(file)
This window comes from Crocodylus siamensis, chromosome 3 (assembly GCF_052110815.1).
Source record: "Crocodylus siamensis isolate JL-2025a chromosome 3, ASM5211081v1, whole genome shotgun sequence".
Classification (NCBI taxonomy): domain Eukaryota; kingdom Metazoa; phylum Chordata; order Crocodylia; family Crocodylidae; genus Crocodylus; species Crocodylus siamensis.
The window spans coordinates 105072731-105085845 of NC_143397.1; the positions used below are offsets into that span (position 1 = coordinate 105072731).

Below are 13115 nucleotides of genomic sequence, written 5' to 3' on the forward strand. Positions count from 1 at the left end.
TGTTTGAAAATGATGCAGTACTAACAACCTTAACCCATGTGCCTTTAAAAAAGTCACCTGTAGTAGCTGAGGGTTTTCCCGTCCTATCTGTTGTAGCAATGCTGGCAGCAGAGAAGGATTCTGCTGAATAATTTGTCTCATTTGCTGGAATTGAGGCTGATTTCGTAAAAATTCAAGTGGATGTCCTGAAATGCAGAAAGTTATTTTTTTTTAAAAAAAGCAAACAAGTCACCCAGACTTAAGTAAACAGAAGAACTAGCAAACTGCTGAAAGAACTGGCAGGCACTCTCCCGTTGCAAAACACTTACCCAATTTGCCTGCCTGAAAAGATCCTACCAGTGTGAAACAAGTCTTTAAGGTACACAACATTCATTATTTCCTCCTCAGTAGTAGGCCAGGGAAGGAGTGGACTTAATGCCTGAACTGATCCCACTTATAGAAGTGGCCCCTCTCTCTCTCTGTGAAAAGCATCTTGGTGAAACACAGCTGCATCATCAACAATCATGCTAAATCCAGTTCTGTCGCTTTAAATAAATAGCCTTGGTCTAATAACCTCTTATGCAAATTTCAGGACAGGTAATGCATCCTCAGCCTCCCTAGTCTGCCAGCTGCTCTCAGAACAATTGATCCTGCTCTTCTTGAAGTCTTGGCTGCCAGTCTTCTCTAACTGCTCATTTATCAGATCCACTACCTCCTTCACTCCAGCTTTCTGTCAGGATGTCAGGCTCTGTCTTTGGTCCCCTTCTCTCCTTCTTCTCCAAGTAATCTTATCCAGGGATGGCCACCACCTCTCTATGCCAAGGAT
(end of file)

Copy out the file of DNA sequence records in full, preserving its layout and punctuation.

This window comes from Crocodylus siamensis, chromosome 3 (assembly GCF_052110815.1).
Source record: "Crocodylus siamensis isolate JL-2025a chromosome 3, ASM5211081v1, whole genome shotgun sequence".
Classification (NCBI taxonomy): domain Eukaryota; kingdom Metazoa; phylum Chordata; order Crocodylia; family Crocodylidae; genus Crocodylus; species Crocodylus siamensis.
The window spans coordinates 105072731-105085845 of NC_143397.1; the positions used below are offsets into that span (position 1 = coordinate 105072731).

Below are 13115 nucleotides of genomic sequence, written 5' to 3' on the forward strand. Positions count from 1 at the left end.
TGTTTGAAAATGATGCAGTACTAACAACCTTAACCCATGTGCCTTTAAAAAAGTCACCTGTAGTAGCTGAGGGTTTTCCCGTCCTATCTGTTGTAGCAATGCTGGCAGCAGAGAAGGATTCTGCTGAATAATTTGTCTCATTTGCTGGAATTGAGGCTGATTTCGTAAAAATTCAAGTGGATGTCCTGAAATGCAGAAAGTTATTTTTTTTTAAAAAAAGCAAACAAGTCACCCAGACTTAAGTAAACAGAAGAACTAGCAAACTGCTGAAAGAACTGGCAGGCACTCTCCCGTTGCAAAACACTTACCCAATTTGCCTGCCTGAAAAGATCCTACCAGTGTGAAACAAGTCTTTAAGGTACACAACATTCATTATTTCCTCCTCAGTAGTAGGCCAGGGAAGGAGTGGACTTAATGCCTGAACTGATCCCACTTATAGAAGTGGCCCCTCTCTCTCTCTGTGAAAAGCATCTTGGTGAAACACAGCTGCATCATCAACAATCATGCTAAATCCAGTTCTGTCGCTTTAAATAAATAGCCTTGGTCTAATAACCTCTTATGCAAATTTCAGGACAGGTAATGCATCCTCAGCCTCCCTAGTCTGCCAGCTGCTCTCAGAACAATTGATCCTGCTCTTCTTGAAGTCTTGGCTGCCAGTCTTCTCTAACTGCTCATTTATCAGATCCACTACCTCCTTCACTCCAGCTTTCTGTCAGGATGTCAGGCTCTGTCTTTGGTCCCCTTCTCTCCTTCTTCTCCAAGTAATCTTATCCAGGGATGGCCACCACCTCTCTATGCCAAGGAT